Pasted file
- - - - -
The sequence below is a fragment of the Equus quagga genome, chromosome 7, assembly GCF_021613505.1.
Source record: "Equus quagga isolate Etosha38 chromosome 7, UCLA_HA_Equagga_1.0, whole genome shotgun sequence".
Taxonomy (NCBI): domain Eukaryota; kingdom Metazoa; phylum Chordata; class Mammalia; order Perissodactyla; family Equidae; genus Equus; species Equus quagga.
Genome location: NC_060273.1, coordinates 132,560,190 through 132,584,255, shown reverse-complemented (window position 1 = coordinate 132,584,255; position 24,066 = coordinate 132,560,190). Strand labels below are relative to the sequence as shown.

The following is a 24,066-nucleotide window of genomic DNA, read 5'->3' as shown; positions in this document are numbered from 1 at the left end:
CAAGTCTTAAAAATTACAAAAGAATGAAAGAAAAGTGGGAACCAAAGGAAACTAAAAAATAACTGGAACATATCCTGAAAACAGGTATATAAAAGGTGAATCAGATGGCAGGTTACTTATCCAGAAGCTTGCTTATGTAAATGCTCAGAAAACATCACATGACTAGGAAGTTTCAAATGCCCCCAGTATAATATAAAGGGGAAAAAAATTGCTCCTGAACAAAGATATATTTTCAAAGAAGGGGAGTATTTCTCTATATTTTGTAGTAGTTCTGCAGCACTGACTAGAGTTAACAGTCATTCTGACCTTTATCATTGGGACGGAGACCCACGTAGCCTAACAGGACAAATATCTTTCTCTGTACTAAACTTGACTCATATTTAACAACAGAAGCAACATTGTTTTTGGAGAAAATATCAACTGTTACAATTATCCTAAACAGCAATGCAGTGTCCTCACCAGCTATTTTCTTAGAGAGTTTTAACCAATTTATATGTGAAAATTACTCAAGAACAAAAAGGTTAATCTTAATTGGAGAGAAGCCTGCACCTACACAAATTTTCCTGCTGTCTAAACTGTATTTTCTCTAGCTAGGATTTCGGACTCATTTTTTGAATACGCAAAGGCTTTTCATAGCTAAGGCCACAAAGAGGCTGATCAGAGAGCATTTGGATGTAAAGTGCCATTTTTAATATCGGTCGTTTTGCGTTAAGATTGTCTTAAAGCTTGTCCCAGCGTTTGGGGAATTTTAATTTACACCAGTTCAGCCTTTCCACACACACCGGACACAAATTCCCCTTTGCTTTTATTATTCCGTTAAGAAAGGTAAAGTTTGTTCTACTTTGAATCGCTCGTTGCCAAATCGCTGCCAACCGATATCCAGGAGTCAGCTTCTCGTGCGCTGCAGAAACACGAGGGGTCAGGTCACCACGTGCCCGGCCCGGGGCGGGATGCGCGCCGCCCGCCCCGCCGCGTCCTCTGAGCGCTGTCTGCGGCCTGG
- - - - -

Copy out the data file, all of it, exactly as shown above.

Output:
The sequence below is a fragment of the Equus quagga genome, chromosome 7, assembly GCF_021613505.1.
Source record: "Equus quagga isolate Etosha38 chromosome 7, UCLA_HA_Equagga_1.0, whole genome shotgun sequence".
Taxonomy (NCBI): domain Eukaryota; kingdom Metazoa; phylum Chordata; class Mammalia; order Perissodactyla; family Equidae; genus Equus; species Equus quagga.
Genome location: NC_060273.1, coordinates 132,560,190 through 132,584,255, shown reverse-complemented (window position 1 = coordinate 132,584,255; position 24,066 = coordinate 132,560,190). Strand labels below are relative to the sequence as shown.

The following is a 24,066-nucleotide window of genomic DNA, read 5'->3' as shown; positions in this document are numbered from 1 at the left end:
CAAGTCTTAAAAATTACAAAAGAATGAAAGAAAAGTGGGAACCAAAGGAAACTAAAAAATAACTGGAACATATCCTGAAAACAGGTATATAAAAGGTGAATCAGATGGCAGGTTACTTATCCAGAAGCTTGCTTATGTAAATGCTCAGAAAACATCACATGACTAGGAAGTTTCAAATGCCCCCAGTATAATATAAAGGGGAAAAAAATTGCTCCTGAACAAAGATATATTTTCAAAGAAGGGGAGTATTTCTCTATATTTTGTAGTAGTTCTGCAGCACTGACTAGAGTTAACAGTCATTCTGACCTTTATCATTGGGACGGAGACCCACGTAGCCTAACAGGACAAATATCTTTCTCTGTACTAAACTTGACTCATATTTAACAACAGAAGCAACATTGTTTTTGGAGAAAATATCAACTGTTACAATTATCCTAAACAGCAATGCAGTGTCCTCACCAGCTATTTTCTTAGAGAGTTTTAACCAATTTATATGTGAAAATTACTCAAGAACAAAAAGGTTAATCTTAATTGGAGAGAAGCCTGCACCTACACAAATTTTCCTGCTGTCTAAACTGTATTTTCTCTAGCTAGGATTTCGGACTCATTTTTTGAATACGCAAAGGCTTTTCATAGCTAAGGCCACAAAGAGGCTGATCAGAGAGCATTTGGATGTAAAGTGCCATTTTTAATATCGGTCGTTTTGCGTTAAGATTGTCTTAAAGCTTGTCCCAGCGTTTGGGGAATTTTAATTTACACCAGTTCAGCCTTTCCACACACACCGGACACAAATTCCCCTTTGCTTTTATTATTCCGTTAAGAAAGGTAAAGTTTGTTCTACTTTGAATCGCTCGTTGCCAAATCGCTGCCAACCGATATCCAGGAGTCAGCTTCTCGTGCGCTGCAGAAACACGAGGGGTCAGGTCACCACGTGCCCGGCCCGGGGCGGGATGCGCGCCGCCCGCCCCGCCGCGTCCTCTGAGCGCTGTCTGCGGCCTGG